Did you know that the average American gives 2.6% of their income to charity every year? Think about that for a minute, and think about how you compare!
I found this out back in 2012, and finally in 2016 will exceed the average (chart below). It has been a bit of a journey, and I wanted to share some recommendations, if you are interested in optimizing how you give to charities.
Giving Tuesday is a relatively new movement that has sprung up as a counterpoint to the retail frenzy of Black Friday and Cyber Monday. Charities and their fundraising professionals have pushed Giving Tuesday as the marquee day of the year to solicit donations.
This means you can expect a substantial amount of outreach from charities on Giving Tuesday - including charities to which you’ve previously given, charities your friends are involved with, and schools you’ve attended.
If you’re charitably minded, this influx of solicitations can be hard to navigate. How do you know which ones to respond to? How can you understand the impact of a gift to an organization you don’t follow closely? How do you decide how much to give?
With these kinds of questions in mind, One for the World has developed this short guide to Giving Tuesday. We hope it helps you make the most of your giving.
We recently entered into an exciting new partnership with The Life You Can Save (TLYCS), which you can read more about here. As part of this partnership, we are merging our charity selection process and enabling our members to give to any of The Life You Can Save's 17 Top Charities through our platform. TLYCS's list includes our existing 5 recommendations, which you can continue to give to, and we will market these as our 'Top 5 Favorite' charities in our widened portfolio of 17.
In this blog post, we give a brief overview of the 12 new charities that you can give to, and you can find more information about them on The Life You Can Save's website. You can read about our existing 5 recommendations, and the process we used to select them, here.
We’re thrilled to announce our new Partnership with The Life You Can Save (TLYCS), an advocacy and educational outreach organization that raises awareness for the ~700M men, women, and children living in extreme poverty. TLYCS was founded by world-renowned Princeton ethicist and philosopher Peter Singer, who was deemed “the world’s most influential living philosopher” by The New Yorker.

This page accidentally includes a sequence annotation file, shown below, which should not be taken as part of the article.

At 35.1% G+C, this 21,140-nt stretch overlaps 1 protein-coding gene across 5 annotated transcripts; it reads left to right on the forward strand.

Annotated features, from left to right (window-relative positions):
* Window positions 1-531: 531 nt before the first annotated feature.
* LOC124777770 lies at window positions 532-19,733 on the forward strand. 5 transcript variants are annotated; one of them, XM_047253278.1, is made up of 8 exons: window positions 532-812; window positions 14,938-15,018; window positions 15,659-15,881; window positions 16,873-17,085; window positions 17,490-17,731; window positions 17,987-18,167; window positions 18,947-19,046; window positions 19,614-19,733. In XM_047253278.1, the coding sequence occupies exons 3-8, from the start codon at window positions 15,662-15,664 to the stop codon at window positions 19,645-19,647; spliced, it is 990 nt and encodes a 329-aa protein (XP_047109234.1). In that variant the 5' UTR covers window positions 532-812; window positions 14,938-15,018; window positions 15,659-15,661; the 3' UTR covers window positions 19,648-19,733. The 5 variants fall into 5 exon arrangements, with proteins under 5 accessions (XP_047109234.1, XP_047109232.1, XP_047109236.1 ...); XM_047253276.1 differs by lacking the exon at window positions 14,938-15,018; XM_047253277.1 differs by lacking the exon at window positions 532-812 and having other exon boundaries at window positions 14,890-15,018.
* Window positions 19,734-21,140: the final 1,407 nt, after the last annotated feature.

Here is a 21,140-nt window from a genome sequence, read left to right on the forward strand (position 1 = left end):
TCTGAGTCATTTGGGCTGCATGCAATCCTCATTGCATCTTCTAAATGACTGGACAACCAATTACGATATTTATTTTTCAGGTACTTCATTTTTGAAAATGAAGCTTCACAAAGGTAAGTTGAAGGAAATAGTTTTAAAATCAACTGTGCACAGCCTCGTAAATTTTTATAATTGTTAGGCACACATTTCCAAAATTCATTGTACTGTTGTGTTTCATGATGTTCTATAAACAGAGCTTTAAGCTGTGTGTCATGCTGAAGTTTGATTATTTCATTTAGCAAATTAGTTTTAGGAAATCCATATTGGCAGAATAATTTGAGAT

This partnership will provide One for the World with access to thought leadership, funding, infrastructure, and part-time staff. It will also allow TLYCS to broaden their reach by targeting different segments including undergraduate and graduate students.
It’s sometimes easy to forget just how lucky we are. As Penn students, we get caught up in our own worlds and sometimes feel that our lives might end if we don’t get that top-tier banking internship and make $15,000 in one summer. If we take a step back and think about how much money this is in the context of the rest of the world, it seems a bit silly. Earning over $32,000 a year (which, upon graduation, almost every Penn student will) puts you in the top one percent of earners worldwide. So even if you don’t get that big banking job, you will likely still come out on top when looking at the bigger picture.
Each year we conduct an extensive review of the performance of our existing partners, and search for new organizations to add to our portfolio. Over the past two months, we have reviewed the performance of our four existing partners, as well as 43 potential additions to our portfolio, which were nominated by OFTW members and current students at Penn, HBS and MIT. We continue to be impressed by the impact and transparency of our existing partners, Schistosomiasis Control Initiative, Against Malaria Foundation, Evidence Action and Living Goods, all of which represent fantastic giving opportunities, and will remain in our portfolio for 2016. We are also excited to add Population Services International to our list of recommendations for the first time!
Each year One for the World conducts a review of its existing recommended charities, and searches for any outstanding organizations that we might want to add to our portfolio. I got involved in this stage of the process last year, when I met Josh (one of OFTW’s co-founders) at a party, where we spent most of the evening talking about charity effectiveness. This year, I managed the process and was delighted at how it turned out. This post will give an overview of the charity selection process, and the decisions we have made for our portfolio for 2015.
On March 27, Joe Butcher (OFTW Alumni Relations) had a conversation with Annique DeWitt (WG14), a BCG consultant and former OFTW Student Ambassador, to discuss her experience with OFTW post-graduation, including the success she has had with BCG matching her donations made through OFTW.
We are proud to announce that OFTW has enrolled 28 student ambassadors from WG’15. Our student ambassadors are very passionate about building a movement to promote philanthropy, educate peers about effective giving and commit 1% of future income to effective altruism.
Following Wharton could justifiably be viewed as anathema to the mindset of Harvard Business School. But if there was ever a cause for which to buck tradition, it’s this one.
Last year, we started looking around for a vehicle to harness the immense tradition of giving at HBS and put it to work reducing global extreme poverty. Through a friend, we heard of One for the World, and were delighted when we had the chance to meet the team earlier this year. One for the World is a movement encouraging MBA graduates to pledge 1% of their income to fight global poverty, and connecting them with some of the world's most effective giving opportunities.